Problems arise when they decide to get married in Malaysia, since the Malaysian government does not allow migrant workers to get married in Malaysia. TKIs face many challenges with marriages that are not registered with the Office of Religious Affairs, or Kantor Urusan Agama (KUA): so many TKIs carry out Sirri weddings in the presence of their closest relatives and Ustadz. Sirri marriage is a marriage between a couple that is not registered at KUA, although it is fulfilled through the elements of marriage in Islam. Children from the marriage are born without a birth certificate, so they are rejected from registering for passport and school enrollment (Faizin, Alfitra, & Mansur, 2018).

This condition is what motivates Khosaini, also known as Pak E, to build PERMAI Penang.

“Their parents are probably so busy working that they don’t have time to teach the children those kinds of values,” said Ustadzah Yus, the only teacher they have, to me. “Thank you very much for helping us. It means a lot.”

I cannot imagine how tough it is to handle kids from different backgrounds alone. Since then, I decided to come every week to help Ustadzah Yus and PERMAI Penang. It is incredibly exciting since I was given the opportunity to teach English for second grade students right away. Even though I only volunteer for two hours per week, the experience I had was incredible.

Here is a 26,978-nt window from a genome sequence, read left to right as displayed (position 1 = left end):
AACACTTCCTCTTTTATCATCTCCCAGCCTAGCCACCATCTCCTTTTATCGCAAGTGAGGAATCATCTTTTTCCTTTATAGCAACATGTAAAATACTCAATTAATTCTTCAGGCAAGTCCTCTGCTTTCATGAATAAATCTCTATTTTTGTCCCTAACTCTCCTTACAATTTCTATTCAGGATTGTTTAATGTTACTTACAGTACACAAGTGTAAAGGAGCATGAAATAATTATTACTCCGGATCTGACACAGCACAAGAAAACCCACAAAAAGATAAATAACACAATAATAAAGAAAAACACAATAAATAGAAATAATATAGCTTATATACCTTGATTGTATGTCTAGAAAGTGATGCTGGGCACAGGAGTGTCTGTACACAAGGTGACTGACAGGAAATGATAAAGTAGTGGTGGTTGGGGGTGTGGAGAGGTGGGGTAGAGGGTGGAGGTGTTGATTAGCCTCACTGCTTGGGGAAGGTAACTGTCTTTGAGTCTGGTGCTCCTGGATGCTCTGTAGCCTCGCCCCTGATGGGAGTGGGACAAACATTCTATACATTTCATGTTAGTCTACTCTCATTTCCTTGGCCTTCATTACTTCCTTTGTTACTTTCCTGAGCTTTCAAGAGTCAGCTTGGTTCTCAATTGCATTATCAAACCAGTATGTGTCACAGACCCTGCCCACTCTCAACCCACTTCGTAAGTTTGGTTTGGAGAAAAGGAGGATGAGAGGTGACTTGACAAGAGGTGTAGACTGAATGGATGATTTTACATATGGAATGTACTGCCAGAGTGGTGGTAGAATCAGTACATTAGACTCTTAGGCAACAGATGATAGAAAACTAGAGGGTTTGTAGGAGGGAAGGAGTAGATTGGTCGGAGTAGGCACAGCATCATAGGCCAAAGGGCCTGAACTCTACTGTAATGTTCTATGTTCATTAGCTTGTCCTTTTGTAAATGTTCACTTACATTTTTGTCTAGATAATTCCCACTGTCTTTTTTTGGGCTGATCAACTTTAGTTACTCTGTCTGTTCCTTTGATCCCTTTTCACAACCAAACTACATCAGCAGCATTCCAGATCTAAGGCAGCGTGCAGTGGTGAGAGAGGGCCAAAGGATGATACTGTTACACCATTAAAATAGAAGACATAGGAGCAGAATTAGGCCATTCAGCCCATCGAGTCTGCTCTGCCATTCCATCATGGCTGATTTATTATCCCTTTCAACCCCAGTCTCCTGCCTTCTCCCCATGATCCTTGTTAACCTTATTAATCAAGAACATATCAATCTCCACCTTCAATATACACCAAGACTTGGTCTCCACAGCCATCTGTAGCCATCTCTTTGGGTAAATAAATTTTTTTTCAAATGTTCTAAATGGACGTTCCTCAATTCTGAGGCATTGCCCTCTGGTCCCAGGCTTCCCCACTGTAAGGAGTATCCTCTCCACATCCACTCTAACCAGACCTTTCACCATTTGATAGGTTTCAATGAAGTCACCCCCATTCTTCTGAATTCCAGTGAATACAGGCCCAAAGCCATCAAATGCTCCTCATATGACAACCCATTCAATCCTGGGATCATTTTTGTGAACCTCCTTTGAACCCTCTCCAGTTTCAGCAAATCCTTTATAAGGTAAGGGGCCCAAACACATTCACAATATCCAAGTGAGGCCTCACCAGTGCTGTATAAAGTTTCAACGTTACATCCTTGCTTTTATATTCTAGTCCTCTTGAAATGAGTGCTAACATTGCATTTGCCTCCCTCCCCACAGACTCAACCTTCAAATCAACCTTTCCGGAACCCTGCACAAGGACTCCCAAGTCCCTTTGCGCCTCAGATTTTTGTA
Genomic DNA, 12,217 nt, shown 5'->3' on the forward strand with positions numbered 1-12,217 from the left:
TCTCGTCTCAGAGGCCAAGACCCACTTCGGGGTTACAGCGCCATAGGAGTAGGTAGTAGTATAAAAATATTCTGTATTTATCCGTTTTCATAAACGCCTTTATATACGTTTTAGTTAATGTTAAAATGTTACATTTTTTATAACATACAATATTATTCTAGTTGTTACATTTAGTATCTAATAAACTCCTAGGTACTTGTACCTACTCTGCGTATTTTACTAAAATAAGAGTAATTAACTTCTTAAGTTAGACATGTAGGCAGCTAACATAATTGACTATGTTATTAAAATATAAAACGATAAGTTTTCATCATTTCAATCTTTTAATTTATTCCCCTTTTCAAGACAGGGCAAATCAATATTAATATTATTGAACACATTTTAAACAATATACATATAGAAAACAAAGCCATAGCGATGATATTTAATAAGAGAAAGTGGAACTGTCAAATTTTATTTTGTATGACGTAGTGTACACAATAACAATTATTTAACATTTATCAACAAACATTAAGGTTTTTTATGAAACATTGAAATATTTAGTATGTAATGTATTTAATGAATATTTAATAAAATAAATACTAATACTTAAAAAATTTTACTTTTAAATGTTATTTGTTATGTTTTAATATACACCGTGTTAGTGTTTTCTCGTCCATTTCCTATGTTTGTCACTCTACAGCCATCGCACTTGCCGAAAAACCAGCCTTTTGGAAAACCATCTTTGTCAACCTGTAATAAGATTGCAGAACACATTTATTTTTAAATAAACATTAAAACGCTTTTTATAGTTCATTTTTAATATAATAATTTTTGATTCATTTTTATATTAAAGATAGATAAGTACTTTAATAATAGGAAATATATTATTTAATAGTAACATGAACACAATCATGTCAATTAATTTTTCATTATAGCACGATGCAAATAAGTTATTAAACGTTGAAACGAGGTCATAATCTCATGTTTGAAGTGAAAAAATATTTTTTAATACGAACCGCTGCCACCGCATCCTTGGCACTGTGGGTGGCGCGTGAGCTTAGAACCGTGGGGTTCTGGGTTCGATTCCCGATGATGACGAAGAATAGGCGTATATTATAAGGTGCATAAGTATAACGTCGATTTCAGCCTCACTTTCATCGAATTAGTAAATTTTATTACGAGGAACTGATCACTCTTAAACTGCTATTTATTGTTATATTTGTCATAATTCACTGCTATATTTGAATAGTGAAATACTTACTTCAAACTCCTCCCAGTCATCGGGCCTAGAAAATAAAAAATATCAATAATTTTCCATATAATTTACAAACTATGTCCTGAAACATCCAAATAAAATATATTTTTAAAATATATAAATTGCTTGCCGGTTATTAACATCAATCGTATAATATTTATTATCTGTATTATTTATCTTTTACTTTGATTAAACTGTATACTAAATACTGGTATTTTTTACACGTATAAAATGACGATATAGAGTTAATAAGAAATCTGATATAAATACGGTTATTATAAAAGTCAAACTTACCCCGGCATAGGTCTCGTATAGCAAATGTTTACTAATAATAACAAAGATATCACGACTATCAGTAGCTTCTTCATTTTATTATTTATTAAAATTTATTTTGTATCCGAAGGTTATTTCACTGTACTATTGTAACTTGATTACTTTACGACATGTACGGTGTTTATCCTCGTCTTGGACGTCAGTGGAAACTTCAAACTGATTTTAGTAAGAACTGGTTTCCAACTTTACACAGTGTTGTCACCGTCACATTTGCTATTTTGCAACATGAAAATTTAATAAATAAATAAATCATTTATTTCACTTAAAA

Waking up so early to catch a Rapid Penang Bus to Bukit Jambul, going back to my dormitory at 1 pm, facing language barriers, and dealing with students from different backgrounds are the challenges that I face every week. My weekend routine has increased, not only finishing my assignments, but also being a teacher for them. Not only did I teach them the lesson, but I also gained an amazing experience. Their laughter and tears will be missed. 

The lessons are the same as what Indonesians learn at school: sciences, social sciences, math, English, Indonesian, Islamic studies, Pancasila, civic education, and so on. They also learn reciting and memorising Qur’an.